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Long March
2003-Jun-13, 02:44 PM
Can somebody help?
I'm translating an article on China's plans to go to the moon, and the things they could do once they get there. I've been trying read around the subject, but for some reason it seems very hard to find any information.
I would like very much to know:

Where can I find out more about China's space program?

What difference will it make when China has a capacity for manned space missions?

How much will China realistically be able to do?

This started as a university project, but my interest now goes a long way beyond that. Any advice/comments would be wonderful!

gethen
2003-Jun-13, 03:05 PM
Ni hao a?
I just tried google (china space program moon) and got several hits. I don't know if that's what you're looking for or not. Good luck.

TheGalaxyTrio
2003-Jun-13, 03:12 PM
I heard they still have problems with nose cones flying apart in the upper atmosphere despite the, um, freelance work that Loral did for them so, given their enormous manpower resources, they will just build about a gazillion (I think I translated that right) rockets and hope one gets there. If not, they can stack up the empties end to end and just climb to the Moon.

Hmm. I think I'll have orange chicken for lunch. 8)

Long March
2003-Jun-13, 03:48 PM
Aaaaaaaaaaaaaaaaaaaa!!! Ni ye hui jiang zhongwen a! (Gabbles excitedly in Chinese for half an hour) Plainly, the people who post here are more talented than I could have imagined...
Yes, there are just one or two hits on the subject in Google when using those keywords, aren't there? Plainly, my googling skills leave much to be desired. Excuse bumbling and shy new person.
Thank you for telling me about the nose cone, Galaxy Trio. Enjoy your lunch!

glen chapman
2003-Jun-13, 04:24 PM
Go to this link - It has some excellent material on China as well as the Soviet space program

http://www.astronautix.com/

StarTalker
2003-Jun-16, 11:35 AM
Hi,Long March!

I am Chinese and write for Space Exploration magazine,which is published by Chinese Society of Astronautics.

Your questions are not easy to answer.There have been lots of materials about Chinese space programs,but they are written in Chinese and printed on newspapers and magazines(not online).

However,anything I can help,just tell me.

If you can read Chinese,you may download a QQ(similar to ICQ),so we can chat online.

http://soft.shangdu.com/query/down1.asp?softnumber=8237&dtype=1&path=/qq2000c1230b.exe

My QQ number is 15981150.

BigJim
2003-Jun-16, 08:15 PM
We talked about the Chinese space program here. (http://www.badastronomy.com/phpBB/viewtopic.php?t=4621) There are a lot of good links on that thread,

Russ
2003-Jun-16, 11:55 PM
I can't answer all of your questions but will answer the ones I can.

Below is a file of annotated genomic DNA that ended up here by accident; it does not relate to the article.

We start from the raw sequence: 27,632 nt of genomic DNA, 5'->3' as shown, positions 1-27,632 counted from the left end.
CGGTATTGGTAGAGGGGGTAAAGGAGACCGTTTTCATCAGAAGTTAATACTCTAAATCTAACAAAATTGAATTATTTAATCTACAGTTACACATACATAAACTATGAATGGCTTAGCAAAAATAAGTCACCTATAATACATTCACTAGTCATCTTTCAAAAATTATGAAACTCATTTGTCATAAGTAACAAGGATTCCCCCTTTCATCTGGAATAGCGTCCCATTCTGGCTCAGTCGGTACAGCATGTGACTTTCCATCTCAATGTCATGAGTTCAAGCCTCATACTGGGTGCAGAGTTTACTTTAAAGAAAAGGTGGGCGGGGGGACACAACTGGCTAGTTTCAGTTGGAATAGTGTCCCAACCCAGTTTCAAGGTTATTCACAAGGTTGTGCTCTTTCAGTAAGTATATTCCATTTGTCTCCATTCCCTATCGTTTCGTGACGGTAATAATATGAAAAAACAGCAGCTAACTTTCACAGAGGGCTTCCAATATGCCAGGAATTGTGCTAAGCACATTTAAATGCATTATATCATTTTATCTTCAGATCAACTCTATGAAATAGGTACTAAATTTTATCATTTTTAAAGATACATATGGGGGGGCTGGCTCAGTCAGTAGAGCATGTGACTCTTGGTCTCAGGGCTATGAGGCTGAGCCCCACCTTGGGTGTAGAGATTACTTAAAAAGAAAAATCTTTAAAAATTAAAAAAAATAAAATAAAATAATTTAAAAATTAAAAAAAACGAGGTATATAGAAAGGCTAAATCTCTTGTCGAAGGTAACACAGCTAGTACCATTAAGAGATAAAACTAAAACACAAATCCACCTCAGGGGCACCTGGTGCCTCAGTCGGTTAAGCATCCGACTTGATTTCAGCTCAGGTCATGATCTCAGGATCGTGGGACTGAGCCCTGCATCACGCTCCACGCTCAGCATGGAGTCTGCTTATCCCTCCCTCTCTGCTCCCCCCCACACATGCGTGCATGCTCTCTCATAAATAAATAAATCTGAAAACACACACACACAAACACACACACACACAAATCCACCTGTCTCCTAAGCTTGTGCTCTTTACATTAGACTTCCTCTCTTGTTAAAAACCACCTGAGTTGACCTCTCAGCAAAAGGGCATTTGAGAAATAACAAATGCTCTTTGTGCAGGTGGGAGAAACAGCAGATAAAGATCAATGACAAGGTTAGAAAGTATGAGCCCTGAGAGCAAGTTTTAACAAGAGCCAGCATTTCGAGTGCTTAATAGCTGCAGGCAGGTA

What difference will it make when China has a capacity for manned space missions?

It will give the same differences in rocketry as the US had from its' manned space program. It will give them VERy HIGH reliability rockets. This reliability will enclude launch surety, guidence surety and re-entry survival surety. It is my understanding that their guidence systems are copies supplied by our ex-president Bill Clinton and his fellow treasonists.


How much will China realistically be able to do?

They will be able to do any of the things that the US was able to do after the Apollo program. This would include, but no be limited to, lifting very high capacities of nuclear weapons per launch vehicle, sending said weapons anywhere on Earth, and have these weapons survive re-entry & reach their target with high accuracy.


I do not know if these are the results the Chinese intend but it is what they will have none-the-less. :roll: :( If it is what they intend, the world will be a lesser place for their efforts. If it is not their intent, then I wish them the best of luck on Luna.

Rue
2003-Jun-17, 05:01 AM
JimO did a good article here. (http://www.spectrum.ieee.org/WEBONLY/publicfeature/dec01/space.html) and you have probably seen these. (http://www.geocities.com/CapeCanaveral/Launchpad/1921/shenzhou.htm)

Long March
2003-Jun-20, 09:13 AM
Thank you to the people who took the time to reply - this information is going to be really useful - not to mention interesting!

Pinemarten
2003-Jun-20, 10:16 AM
There may be ulterior motives.
Claim the moon on the basis of 1st colony?
The moon will have a colony far before space stations/mars/other.
Western nations are short term thinkers, China is not.
The 1st colony will have first rights to democratically declare independence from Earth.
Stock that satellite with friendly votes. It may be already too late for Antarctica!

Emspak
2003-Jun-23, 08:48 PM
Well, the Chinese could try to claim the moon. But I doubt they will have much success in the long run. If the people on the Moon really wanted independence, there is little that nations on Earth could do, because enforcing authority over an unwilling populace becomes expensive.